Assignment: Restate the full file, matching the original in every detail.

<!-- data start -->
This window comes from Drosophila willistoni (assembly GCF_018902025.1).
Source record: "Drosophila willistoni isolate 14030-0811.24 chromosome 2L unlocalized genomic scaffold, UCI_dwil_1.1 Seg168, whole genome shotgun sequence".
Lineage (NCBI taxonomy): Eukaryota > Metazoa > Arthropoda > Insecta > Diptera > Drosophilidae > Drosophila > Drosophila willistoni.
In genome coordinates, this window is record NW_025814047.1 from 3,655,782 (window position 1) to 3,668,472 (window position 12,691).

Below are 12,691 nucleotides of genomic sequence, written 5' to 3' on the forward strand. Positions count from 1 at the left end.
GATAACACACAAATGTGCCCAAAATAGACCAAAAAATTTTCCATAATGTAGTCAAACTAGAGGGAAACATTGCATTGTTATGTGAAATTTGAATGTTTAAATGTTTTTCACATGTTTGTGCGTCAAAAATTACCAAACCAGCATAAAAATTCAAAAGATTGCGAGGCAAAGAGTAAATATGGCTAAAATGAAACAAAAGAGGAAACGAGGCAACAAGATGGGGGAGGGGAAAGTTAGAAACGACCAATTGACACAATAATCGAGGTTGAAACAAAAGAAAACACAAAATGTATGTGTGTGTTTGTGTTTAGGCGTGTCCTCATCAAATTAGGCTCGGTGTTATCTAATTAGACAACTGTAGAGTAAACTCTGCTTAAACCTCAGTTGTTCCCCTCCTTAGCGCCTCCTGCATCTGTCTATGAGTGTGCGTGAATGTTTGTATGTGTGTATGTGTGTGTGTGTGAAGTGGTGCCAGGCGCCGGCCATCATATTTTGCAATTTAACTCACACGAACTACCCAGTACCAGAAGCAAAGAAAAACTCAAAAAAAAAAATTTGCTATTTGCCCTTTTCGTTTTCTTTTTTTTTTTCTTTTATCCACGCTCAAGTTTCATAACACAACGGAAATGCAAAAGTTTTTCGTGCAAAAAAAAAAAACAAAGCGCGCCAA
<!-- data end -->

This window comes from Drosophila willistoni (assembly GCF_018902025.1).
Source record: "Drosophila willistoni isolate 14030-0811.24 chromosome 2L unlocalized genomic scaffold, UCI_dwil_1.1 Seg168, whole genome shotgun sequence".
Lineage (NCBI taxonomy): Eukaryota > Metazoa > Arthropoda > Insecta > Diptera > Drosophilidae > Drosophila > Drosophila willistoni.
In genome coordinates, this window is record NW_025814047.1 from 3,655,782 (window position 1) to 3,668,472 (window position 12,691).

Below are 12,691 nucleotides of genomic sequence, written 5' to 3' on the forward strand. Positions count from 1 at the left end.
GATAACACACAAATGTGCCCAAAATAGACCAAAAAATTTTCCATAATGTAGTCAAACTAGAGGGAAACATTGCATTGTTATGTGAAATTTGAATGTTTAAATGTTTTTCACATGTTTGTGCGTCAAAAATTACCAAACCAGCATAAAAATTCAAAAGATTGCGAGGCAAAGAGTAAATATGGCTAAAATGAAACAAAAGAGGAAACGAGGCAACAAGATGGGGGAGGGGAAAGTTAGAAACGACCAATTGACACAATAATCGAGGTTGAAACAAAAGAAAACACAAAATGTATGTGTGTGTTTGTGTTTAGGCGTGTCCTCATCAAATTAGGCTCGGTGTTATCTAATTAGACAACTGTAGAGTAAACTCTGCTTAAACCTCAGTTGTTCCCCTCCTTAGCGCCTCCTGCATCTGTCTATGAGTGTGCGTGAATGTTTGTATGTGTGTATGTGTGTGTGTGTGAAGTGGTGCCAGGCGCCGGCCATCATATTTTGCAATTTAACTCACACGAACTACCCAGTACCAGAAGCAAAGAAAAACTCAAAAAAAAAAATTTGCTATTTGCCCTTTTCGTTTTCTTTTTTTTTTTCTTTTATCCACGCTCAAGTTTCATAACACAACGGAAATGCAAAAGTTTTTCGTGCAAAAAAAAAAAACAAAGCGCGCCAA